The following opinion column from the October issue of District Administration Magazine caused the owner (and Editor-in-Chief) of the magazine to publish an apology in the very next issue. The mea culpa was published before any reader or advertiser complained. None did. This column never appeared on the magazine’s web site, so it is published here.

In August 2004, District Administration Magazine published my harsh critique of Senator John Kerry’s education plan. It may be read here.

In other words, the following fact-checked article was deemed unfair when an article critical of the political opponent two months earlier was fair game.

I remain incredibly proud of this article because it was timely, witty, and predicted the ultimate disaster caused by the policies I criticized.

Gary Stager on Direct Instruction

Perhaps it’s time to end political social promotion
From the October 2004 issue of District Administration Magazine

Michael Moore got it wrong.

In his film, Fahrenheit 9/11Moore shows President Bush in a Florida classroom on the morning of Sept. 11, 2001. The film’s narration said that while America was being attacked, the president read the book, My Pet Goat, to a room full of young children. This is factually inaccurate in three important ways.

  1. The story is actually titled, The Pet Goat.
  2. It is not a book, but an exercise in a heavily scripted basal.
  3. The president did not read the story to the children.

Any perceptive educator watching this would quickly realize what was going on. The president was not in that classroom to demonstrate his love of reading. Being read to is a powerful literacy experience. Having a wonderful story read to you by the president of the United States could create a memory to last a lifetime.

Unlike his wife, mother and Oval Office predecessors, this president had a more important agenda than demonstrating affection for children or for reading. The trip was part of a calculated campaign to sell No Child Left Behind. In what Michael Moore rightly observed as a photo opportunity, young children were used as props to advance the administration’s radical attack on public education.

The Pet Goat is an exercise from a literary classic called, Reading Mastery 2, by the father of Direct Instruction, Siegfried (Zig) Engelmann. In the 1960s, Engelmann invented a controversial pedagogical approach that reduces knowledge to bite-]sized chunks presented in a prescribed sequence enforced by a scripted lesson the teacher is to recite to a classroom of pupils chanting predetermined responses. Every single word the teacher is to utter, including permissible and prohibited words of encouragement, are provided. There is no room for individuality. The Direct Instruction Web site states, “The popular valuing of teacher creativity and autonomy as high priorities must give way to a willingness to follow certain carefully prescribed instructional practices.”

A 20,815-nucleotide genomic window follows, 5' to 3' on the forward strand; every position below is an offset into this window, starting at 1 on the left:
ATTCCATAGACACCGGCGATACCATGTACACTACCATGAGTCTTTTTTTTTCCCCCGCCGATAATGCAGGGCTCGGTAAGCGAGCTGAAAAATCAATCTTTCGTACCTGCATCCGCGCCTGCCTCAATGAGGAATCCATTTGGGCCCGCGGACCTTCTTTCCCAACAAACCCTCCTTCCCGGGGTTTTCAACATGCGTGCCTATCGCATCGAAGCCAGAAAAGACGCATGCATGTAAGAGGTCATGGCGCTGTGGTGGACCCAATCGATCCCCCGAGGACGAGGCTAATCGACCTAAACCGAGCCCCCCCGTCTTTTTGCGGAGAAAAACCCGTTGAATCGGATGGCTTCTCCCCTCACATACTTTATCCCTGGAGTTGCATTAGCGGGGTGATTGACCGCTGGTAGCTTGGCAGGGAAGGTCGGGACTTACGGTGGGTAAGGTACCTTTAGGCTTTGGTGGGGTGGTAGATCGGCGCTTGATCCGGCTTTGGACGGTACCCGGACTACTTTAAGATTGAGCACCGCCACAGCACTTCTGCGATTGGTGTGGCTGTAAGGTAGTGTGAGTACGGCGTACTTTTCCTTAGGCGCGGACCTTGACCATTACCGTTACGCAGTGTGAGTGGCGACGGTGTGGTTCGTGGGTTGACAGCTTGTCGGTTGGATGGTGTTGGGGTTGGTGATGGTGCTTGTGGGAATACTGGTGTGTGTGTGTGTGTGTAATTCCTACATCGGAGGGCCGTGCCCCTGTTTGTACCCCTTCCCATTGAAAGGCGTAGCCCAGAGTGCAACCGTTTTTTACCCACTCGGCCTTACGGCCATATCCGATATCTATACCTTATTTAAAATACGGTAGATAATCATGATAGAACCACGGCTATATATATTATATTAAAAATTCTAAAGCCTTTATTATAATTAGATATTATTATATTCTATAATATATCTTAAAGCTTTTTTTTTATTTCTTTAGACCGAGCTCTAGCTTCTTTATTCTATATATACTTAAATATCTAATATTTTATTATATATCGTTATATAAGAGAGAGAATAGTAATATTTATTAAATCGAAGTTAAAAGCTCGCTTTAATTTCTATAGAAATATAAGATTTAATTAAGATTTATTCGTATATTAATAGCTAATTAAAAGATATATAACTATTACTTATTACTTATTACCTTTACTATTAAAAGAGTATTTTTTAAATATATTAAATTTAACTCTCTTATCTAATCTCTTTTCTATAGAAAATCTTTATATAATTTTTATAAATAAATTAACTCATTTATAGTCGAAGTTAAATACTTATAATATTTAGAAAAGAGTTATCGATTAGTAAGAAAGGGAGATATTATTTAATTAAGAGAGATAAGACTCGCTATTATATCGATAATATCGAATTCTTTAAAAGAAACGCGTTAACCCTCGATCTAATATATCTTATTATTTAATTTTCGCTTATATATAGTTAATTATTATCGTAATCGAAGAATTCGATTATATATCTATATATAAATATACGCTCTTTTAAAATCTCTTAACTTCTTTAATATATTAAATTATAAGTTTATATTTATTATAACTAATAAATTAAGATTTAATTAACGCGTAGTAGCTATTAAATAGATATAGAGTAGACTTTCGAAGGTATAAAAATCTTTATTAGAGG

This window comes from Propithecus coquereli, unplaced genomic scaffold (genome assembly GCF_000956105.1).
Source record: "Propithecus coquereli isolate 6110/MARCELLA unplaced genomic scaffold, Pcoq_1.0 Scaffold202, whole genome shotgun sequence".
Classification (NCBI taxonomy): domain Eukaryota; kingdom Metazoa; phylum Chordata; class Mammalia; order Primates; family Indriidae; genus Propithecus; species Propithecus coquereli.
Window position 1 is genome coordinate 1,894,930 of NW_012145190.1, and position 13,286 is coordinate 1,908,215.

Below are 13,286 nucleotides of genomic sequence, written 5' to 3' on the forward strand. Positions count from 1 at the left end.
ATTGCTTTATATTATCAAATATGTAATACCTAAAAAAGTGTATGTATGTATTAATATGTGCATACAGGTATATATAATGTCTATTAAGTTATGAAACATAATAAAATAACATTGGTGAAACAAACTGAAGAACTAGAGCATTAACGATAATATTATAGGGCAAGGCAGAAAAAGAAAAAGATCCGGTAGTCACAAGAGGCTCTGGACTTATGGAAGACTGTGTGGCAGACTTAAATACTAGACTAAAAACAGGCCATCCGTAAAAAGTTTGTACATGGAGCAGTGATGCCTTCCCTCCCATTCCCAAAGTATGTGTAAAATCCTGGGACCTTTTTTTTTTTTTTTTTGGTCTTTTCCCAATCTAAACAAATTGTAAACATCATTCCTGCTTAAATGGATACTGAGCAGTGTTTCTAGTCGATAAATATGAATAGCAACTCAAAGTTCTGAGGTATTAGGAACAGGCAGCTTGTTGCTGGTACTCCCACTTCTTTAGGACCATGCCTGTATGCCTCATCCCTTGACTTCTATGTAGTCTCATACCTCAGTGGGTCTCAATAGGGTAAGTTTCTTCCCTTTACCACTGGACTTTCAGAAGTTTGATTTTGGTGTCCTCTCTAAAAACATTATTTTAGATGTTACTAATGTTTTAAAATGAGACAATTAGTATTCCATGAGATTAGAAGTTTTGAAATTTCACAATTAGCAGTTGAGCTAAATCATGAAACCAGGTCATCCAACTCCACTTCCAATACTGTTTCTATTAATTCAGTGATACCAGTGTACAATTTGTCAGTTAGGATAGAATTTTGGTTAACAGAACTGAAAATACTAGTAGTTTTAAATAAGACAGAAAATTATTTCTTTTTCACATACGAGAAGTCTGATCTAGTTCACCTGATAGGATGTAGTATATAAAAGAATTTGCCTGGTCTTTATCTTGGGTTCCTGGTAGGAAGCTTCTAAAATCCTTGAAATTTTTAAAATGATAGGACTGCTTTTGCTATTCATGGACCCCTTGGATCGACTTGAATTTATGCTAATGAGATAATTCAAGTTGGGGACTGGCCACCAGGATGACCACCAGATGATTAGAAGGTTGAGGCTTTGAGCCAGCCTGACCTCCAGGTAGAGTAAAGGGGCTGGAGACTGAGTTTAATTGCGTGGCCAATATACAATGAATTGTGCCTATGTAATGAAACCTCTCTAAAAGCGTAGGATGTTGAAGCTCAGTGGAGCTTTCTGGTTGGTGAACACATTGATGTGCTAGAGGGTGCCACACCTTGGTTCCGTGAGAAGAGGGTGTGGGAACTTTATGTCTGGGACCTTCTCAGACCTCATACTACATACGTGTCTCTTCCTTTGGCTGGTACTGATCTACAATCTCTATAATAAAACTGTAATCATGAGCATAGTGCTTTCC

Engelmann told The New Yorker in its July 26, 2004 issue, “We don’t give a damn what the teacher thinks, what the teacher feels. On the teachers’ own time they can hate it. We don’t care, as long as they do it. Traditionalists die over this, but in terms of data we whump the daylights out of them.” It is easy to see how a man of such sensitive temperament could author more than 1,000 literary masterpieces such as The Pet Goat.

While I am sure the Florida school visited is a fine one and the classroom teacher loves children, educational excellence was not being celebrated. This was a party on behalf of Direct Instruction. While Moore made a documentary [some suggest artful propaganda] about the Iraq war, he could have made a movie about the United States government’s ideological attack on the public schools.

The War on Public Education
Engelmann’s publisher is a textbook giant with ties to the Bush family dating back to the 1930s. Company namesakes served on George W. Bush’s transition team and the board of his mother’s literacy foundation. The publishers have received honors from two Bush administrations and they in turn have bestowed awards on Secretary Rod Paige, who then keynoted their business conference. The same company’s former executive vice president is the new U.S. Ambassador to Iraq. Direct instruction has become synonymous with the “scientifically based methods” required by No Child Left Behind.

The War on Public Education has ratcheted up parental fear with cleverly designed rhetoric of failing schools, data disaggregation, underperforming students, unqualified teachers and clever slogans like, “no excuses.” If you turn public schools, even the best ones, into single-]minded test-]prep factories where teachers drone on from scripted lessons then more people will want that magical voucher. Repeatedly demonize teachers arid the public will lose confidence regardless of their personal experiences with their local school.